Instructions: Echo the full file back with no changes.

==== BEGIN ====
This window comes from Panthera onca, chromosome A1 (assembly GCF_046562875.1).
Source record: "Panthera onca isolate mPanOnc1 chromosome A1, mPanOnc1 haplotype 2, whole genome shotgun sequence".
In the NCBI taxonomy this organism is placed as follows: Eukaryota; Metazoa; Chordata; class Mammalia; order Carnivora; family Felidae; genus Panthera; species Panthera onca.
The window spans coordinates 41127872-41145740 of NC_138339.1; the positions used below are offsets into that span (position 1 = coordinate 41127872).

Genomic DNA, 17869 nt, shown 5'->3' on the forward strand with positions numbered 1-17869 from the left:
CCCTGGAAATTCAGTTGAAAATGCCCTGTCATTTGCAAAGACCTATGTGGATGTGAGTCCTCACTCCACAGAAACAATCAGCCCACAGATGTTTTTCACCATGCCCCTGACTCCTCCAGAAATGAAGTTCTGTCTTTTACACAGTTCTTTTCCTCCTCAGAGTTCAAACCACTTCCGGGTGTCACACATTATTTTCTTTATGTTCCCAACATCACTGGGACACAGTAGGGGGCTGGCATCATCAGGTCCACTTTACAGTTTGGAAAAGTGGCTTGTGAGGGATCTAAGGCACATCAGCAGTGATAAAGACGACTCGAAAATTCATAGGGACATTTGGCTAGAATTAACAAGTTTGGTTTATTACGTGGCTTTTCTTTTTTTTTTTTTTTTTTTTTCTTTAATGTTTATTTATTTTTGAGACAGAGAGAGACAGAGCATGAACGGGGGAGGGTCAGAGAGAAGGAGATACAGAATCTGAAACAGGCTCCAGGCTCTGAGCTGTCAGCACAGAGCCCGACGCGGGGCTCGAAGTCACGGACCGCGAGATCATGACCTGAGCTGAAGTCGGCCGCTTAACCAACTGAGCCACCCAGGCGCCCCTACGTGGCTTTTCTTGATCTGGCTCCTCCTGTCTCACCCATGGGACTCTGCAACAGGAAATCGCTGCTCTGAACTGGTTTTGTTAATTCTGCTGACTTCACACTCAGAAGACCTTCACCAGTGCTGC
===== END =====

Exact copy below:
This window comes from Panthera onca, chromosome A1 (assembly GCF_046562875.1).
Source record: "Panthera onca isolate mPanOnc1 chromosome A1, mPanOnc1 haplotype 2, whole genome shotgun sequence".
In the NCBI taxonomy this organism is placed as follows: Eukaryota; Metazoa; Chordata; class Mammalia; order Carnivora; family Felidae; genus Panthera; species Panthera onca.
The window spans coordinates 41127872-41145740 of NC_138339.1; the positions used below are offsets into that span (position 1 = coordinate 41127872).

Genomic DNA, 17869 nt, shown 5'->3' on the forward strand with positions numbered 1-17869 from the left:
CCCTGGAAATTCAGTTGAAAATGCCCTGTCATTTGCAAAGACCTATGTGGATGTGAGTCCTCACTCCACAGAAACAATCAGCCCACAGATGTTTTTCACCATGCCCCTGACTCCTCCAGAAATGAAGTTCTGTCTTTTACACAGTTCTTTTCCTCCTCAGAGTTCAAACCACTTCCGGGTGTCACACATTATTTTCTTTATGTTCCCAACATCACTGGGACACAGTAGGGGGCTGGCATCATCAGGTCCACTTTACAGTTTGGAAAAGTGGCTTGTGAGGGATCTAAGGCACATCAGCAGTGATAAAGACGACTCGAAAATTCATAGGGACATTTGGCTAGAATTAACAAGTTTGGTTTATTACGTGGCTTTTCTTTTTTTTTTTTTTTTTTTTTCTTTAATGTTTATTTATTTTTGAGACAGAGAGAGACAGAGCATGAACGGGGGAGGGTCAGAGAGAAGGAGATACAGAATCTGAAACAGGCTCCAGGCTCTGAGCTGTCAGCACAGAGCCCGACGCGGGGCTCGAAGTCACGGACCGCGAGATCATGACCTGAGCTGAAGTCGGCCGCTTAACCAACTGAGCCACCCAGGCGCCCCTACGTGGCTTTTCTTGATCTGGCTCCTCCTGTCTCACCCATGGGACTCTGCAACAGGAAATCGCTGCTCTGAACTGGTTTTGTTAATTCTGCTGACTTCACACTCAGAAGACCTTCACCAGTGCTGC